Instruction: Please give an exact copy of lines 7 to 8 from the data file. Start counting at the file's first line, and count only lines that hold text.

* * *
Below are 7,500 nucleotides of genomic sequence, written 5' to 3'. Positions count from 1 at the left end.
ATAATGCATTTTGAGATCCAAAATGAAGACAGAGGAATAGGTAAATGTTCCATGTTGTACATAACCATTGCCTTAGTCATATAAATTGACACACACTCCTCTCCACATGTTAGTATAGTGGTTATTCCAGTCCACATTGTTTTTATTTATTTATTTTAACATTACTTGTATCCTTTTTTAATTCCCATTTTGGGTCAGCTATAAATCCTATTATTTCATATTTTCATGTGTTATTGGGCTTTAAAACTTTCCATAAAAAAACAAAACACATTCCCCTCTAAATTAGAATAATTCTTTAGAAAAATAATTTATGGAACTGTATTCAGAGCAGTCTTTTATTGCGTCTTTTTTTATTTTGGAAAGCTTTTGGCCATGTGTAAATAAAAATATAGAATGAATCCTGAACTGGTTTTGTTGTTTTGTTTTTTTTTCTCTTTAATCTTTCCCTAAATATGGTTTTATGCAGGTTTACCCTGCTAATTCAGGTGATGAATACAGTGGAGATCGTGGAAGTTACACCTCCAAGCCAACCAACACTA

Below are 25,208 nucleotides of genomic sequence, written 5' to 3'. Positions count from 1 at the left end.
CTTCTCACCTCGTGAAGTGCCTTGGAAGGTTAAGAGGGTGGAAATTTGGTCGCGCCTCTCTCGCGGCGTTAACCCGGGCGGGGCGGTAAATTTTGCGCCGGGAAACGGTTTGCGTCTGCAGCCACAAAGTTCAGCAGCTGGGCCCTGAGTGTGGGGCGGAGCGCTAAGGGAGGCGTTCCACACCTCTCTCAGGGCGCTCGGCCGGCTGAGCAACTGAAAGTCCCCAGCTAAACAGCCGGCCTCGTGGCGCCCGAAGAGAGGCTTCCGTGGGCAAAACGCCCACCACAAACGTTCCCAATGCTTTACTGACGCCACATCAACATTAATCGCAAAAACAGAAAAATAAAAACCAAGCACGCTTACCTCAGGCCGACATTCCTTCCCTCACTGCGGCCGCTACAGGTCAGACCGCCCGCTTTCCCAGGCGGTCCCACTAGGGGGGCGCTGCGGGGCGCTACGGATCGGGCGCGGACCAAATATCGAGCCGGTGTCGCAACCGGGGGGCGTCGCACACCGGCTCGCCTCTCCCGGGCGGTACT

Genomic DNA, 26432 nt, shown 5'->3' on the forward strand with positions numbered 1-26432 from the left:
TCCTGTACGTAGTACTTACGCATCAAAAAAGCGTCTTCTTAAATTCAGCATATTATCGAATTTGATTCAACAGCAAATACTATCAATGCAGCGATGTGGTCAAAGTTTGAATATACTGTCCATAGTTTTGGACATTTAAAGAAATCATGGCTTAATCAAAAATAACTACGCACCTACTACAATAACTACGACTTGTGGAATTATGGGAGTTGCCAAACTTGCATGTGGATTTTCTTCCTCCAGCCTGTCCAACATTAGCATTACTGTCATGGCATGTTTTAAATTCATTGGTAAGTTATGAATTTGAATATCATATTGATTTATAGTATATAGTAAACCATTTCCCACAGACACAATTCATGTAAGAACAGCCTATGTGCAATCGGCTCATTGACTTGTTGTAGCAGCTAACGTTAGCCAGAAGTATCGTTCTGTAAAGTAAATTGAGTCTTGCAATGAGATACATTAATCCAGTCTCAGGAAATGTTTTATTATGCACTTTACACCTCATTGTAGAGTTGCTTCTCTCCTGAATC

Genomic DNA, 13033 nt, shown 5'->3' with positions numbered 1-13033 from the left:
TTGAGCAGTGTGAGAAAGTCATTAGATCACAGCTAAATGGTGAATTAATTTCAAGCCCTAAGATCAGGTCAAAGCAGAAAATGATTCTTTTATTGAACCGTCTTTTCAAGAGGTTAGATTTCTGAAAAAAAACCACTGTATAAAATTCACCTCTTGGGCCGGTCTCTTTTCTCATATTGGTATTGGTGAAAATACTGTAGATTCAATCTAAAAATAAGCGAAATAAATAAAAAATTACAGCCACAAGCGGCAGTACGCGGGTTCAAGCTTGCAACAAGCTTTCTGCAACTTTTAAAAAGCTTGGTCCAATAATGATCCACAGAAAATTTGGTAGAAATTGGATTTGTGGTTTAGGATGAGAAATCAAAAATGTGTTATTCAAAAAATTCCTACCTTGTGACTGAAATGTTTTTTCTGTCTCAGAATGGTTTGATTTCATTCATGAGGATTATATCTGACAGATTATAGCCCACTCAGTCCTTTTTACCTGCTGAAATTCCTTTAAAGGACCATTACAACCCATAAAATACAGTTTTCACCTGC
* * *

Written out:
Genomic DNA, 13033 nt, shown 5'->3' with positions numbered 1-13033 from the left:
TTGAGCAGTGTGAGAAAGTCATTAGATCACAGCTAAATGGTGAATTAATTTCAAGCCCTAAGATCAGGTCAAAGCAGAAAATGATTCTTTTATTGAACCGTCTTTTCAAGAGGTTAGATTTCTGAAAAAAAACCACTGTATAAAATTCACCTCTTGGGCCGGTCTCTTTTCTCATATTGGTATTGGTGAAAATACTGTAGATTCAATCTAAAAATAAGCGAAATAAATAAAAAATTACAGCCACAAGCGGCAGTACGCGGGTTCAAGCTTGCAACAAGCTTTCTGCAACTTTTAAAAAGCTTGGTCCAATAATGATCCACAGAAAATTTGGTAGAAATTGGATTTGTGGTTTAGGATGAGAAATCAAAAATGTGTTATTCAAAAAATTCCTACCTTGTGACTGAAATGTTTTTTCTGTCTCAGAATGGTTTGATTTCATTCATGAGGATTATATCTGACAGATTATAGCCCACTCAGTCCTTTTTACCTGCTGAAATTCCTTTAAAGGACCATTACAACCCATAAAATACAGTTTTCACCTGC